14. Trialben

    Trialben Well-Known Member

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    well i like to throw caution to the wind sometimes so here we go ill brew my pilsn tomorrow with a teaspoon of gypsum only no chloride and see where it gets me.
    if i were really brave id brew with water as is and just adjust ph with lactic...
    if only it not a comp brew:rolleyes: .
    whatdya think why not eho_O?
     
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  15. Trialben

    Trialben Well-Known Member

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    yep i dont use the lime for anything else just gotta nail a great beer with it and itll serve its purpose better;)
     
  16. Medarius

    Medarius Active Member

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    I made my recipe the first time using BIAB, I did a step infusion very close to yours and turned out nice. I put a bit more carahell in mine(up to 15%) than most people, but I love the flavors i get from it, and the vienna seems to create a head that last to the bottom of the glass. I only make weizens so I figured was time to start doing decoctions. It isn't as much trouble as I thought it would be, and my wife loves the smell, she calls it fresh bread scent, so no problem cooking in cellar in winter.
     
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  17. Head First

    Head First Well-Known Member

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    Whatever water you decide, whatever yeast or ferment temp you use, be sure to keg it as soon as possible. Get the fresh yeast/malt flavors. Use the shake method to carb up and DON'T cold crash before kegging. By making it yourself is the only way you can get a beer like that unless your in Germany. Several brewers over there store carbed kegs upside down and wont sell to taphouses unless they rotate beer rather quickly.
     
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  18. Nosybear

    Nosybear Well-Known Member

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    I'd use calcium chloride instead but it should work.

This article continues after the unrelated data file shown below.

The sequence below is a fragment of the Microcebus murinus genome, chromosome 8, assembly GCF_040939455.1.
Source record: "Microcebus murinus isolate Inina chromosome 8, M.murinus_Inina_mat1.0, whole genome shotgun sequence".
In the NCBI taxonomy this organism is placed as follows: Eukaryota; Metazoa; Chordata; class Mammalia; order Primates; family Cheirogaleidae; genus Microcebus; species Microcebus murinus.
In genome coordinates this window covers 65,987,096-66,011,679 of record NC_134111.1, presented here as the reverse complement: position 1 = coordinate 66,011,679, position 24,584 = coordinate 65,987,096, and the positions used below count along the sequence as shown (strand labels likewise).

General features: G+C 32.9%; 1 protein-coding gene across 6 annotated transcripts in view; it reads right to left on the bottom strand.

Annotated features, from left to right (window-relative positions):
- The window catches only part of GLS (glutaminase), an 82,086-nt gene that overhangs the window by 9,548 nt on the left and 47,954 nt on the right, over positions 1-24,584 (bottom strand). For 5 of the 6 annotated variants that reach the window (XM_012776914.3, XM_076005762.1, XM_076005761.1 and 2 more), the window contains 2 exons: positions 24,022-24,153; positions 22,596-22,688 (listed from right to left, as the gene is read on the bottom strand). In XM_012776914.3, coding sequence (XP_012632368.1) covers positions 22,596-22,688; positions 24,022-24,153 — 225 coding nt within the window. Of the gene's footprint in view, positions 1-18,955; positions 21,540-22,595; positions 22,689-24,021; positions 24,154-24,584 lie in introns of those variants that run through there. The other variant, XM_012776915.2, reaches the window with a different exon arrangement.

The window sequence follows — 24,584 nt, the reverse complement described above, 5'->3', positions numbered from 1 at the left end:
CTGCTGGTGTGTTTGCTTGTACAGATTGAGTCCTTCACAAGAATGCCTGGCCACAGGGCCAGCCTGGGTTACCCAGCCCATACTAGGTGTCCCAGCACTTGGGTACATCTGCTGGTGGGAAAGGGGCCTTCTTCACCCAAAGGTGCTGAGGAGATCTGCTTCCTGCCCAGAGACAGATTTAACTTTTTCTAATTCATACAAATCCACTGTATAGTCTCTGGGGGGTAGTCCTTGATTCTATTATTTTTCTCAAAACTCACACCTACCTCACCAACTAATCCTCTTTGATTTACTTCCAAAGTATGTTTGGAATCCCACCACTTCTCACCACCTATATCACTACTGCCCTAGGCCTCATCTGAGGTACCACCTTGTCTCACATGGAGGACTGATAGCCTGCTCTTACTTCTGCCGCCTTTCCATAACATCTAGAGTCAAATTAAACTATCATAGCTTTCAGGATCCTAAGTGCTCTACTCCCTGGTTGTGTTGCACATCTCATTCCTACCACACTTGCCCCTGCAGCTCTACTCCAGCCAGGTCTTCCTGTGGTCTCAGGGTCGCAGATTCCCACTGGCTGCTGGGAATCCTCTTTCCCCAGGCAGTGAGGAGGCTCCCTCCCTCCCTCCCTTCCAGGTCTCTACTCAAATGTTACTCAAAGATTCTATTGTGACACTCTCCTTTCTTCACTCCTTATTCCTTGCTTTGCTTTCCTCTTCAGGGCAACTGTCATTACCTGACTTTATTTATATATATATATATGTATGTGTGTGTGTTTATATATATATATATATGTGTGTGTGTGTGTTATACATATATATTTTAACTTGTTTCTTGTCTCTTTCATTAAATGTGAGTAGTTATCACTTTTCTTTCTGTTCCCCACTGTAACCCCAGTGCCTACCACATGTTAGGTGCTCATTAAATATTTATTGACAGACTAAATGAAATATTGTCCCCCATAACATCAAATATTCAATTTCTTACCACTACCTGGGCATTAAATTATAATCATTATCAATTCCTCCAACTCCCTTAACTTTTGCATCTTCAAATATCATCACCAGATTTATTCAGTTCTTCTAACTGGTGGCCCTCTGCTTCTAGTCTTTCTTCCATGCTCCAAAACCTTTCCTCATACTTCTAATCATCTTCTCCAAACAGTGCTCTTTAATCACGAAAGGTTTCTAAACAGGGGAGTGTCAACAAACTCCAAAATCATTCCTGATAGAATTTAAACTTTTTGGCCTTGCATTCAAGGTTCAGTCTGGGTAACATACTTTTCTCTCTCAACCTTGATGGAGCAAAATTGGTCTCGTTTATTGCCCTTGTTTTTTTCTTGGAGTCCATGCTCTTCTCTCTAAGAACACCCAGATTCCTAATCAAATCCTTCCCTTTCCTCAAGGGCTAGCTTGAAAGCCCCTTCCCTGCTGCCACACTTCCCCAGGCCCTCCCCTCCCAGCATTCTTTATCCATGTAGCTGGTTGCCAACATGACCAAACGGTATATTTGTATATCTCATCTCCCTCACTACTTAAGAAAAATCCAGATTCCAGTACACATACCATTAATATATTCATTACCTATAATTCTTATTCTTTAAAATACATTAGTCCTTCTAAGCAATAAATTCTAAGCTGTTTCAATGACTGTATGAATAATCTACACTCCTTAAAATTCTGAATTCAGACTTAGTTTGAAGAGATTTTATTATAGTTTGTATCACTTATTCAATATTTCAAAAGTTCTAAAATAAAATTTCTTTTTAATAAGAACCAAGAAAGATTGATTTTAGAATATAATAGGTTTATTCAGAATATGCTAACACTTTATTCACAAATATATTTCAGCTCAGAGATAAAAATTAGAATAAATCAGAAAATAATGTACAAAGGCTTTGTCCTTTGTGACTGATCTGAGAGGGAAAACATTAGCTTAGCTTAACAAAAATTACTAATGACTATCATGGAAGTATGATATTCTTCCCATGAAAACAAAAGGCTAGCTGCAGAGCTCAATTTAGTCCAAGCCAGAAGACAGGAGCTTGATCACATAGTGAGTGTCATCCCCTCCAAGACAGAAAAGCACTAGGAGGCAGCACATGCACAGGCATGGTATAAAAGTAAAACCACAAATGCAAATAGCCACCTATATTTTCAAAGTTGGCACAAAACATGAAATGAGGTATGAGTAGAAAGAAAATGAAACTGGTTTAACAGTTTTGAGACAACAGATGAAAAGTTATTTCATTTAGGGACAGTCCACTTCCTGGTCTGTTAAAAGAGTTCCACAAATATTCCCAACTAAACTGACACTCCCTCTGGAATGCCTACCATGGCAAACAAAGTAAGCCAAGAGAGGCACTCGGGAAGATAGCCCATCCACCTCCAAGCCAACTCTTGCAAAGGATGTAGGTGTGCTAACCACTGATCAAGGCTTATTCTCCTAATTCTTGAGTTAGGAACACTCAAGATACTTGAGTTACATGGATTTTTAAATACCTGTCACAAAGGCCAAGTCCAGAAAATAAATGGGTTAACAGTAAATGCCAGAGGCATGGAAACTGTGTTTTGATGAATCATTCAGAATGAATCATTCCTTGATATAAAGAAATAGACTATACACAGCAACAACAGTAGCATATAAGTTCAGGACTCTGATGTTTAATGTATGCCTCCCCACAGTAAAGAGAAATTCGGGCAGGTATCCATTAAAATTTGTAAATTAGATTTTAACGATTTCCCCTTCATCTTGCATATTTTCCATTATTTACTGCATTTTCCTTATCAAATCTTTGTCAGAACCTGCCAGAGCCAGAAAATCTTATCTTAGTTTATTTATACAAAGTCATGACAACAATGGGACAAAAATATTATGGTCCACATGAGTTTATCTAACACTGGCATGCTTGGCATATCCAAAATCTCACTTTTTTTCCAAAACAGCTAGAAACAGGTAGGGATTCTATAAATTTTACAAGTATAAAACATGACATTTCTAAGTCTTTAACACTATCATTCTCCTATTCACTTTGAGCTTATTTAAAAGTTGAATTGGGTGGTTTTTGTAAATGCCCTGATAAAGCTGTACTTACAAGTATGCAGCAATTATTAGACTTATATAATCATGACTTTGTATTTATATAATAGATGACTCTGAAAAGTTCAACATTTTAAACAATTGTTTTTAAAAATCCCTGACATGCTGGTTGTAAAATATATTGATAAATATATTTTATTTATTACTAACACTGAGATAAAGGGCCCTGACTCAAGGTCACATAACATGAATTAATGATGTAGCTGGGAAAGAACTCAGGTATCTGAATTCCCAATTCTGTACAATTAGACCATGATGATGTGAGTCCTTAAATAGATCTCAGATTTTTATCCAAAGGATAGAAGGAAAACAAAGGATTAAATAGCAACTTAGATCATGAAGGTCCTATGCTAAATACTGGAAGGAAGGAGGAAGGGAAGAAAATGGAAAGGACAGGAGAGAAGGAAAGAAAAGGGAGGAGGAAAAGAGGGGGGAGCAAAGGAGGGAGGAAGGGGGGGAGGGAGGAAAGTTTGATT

19. thunderwagn

    thunderwagn Well-Known Member

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    I love my wheats but still struggle with the style. I'm about to give up on the wlp300 and go back to wyeast. I just pick up more pineapple, pear, and orange type flavors than I care for. Not a bad yeast, but I think I prefer wyeast.
    My piece of advice is shake your keg if you like the yummy, cloudy hefe (which I do). I've made the mistake of pulling off all the yeast before, and while the beer was still decent, it just wasn't the same. Giving it a good slosh or two at the beginning of a drinking shift works for me!
     
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  20. Trialben

    Trialben Well-Known Member

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    makes sense its a yeast beer like drinking out the bottle you stir up the yeast.

    im going to be using Mangrove Jacks M20 bavarian wheat yeast im not sure what liquid comparrison it tis but will give it a whirl soon.

    good Idea Nosseybear i suppose wheat beer is a malt forward style so better to favour the calcium chloride.

    and i might double up on the carrahell as well as per madarius has mentioned.

    https://www.brewersfriend.com/homebrew/recipe/view/636963/autumn-wheatbier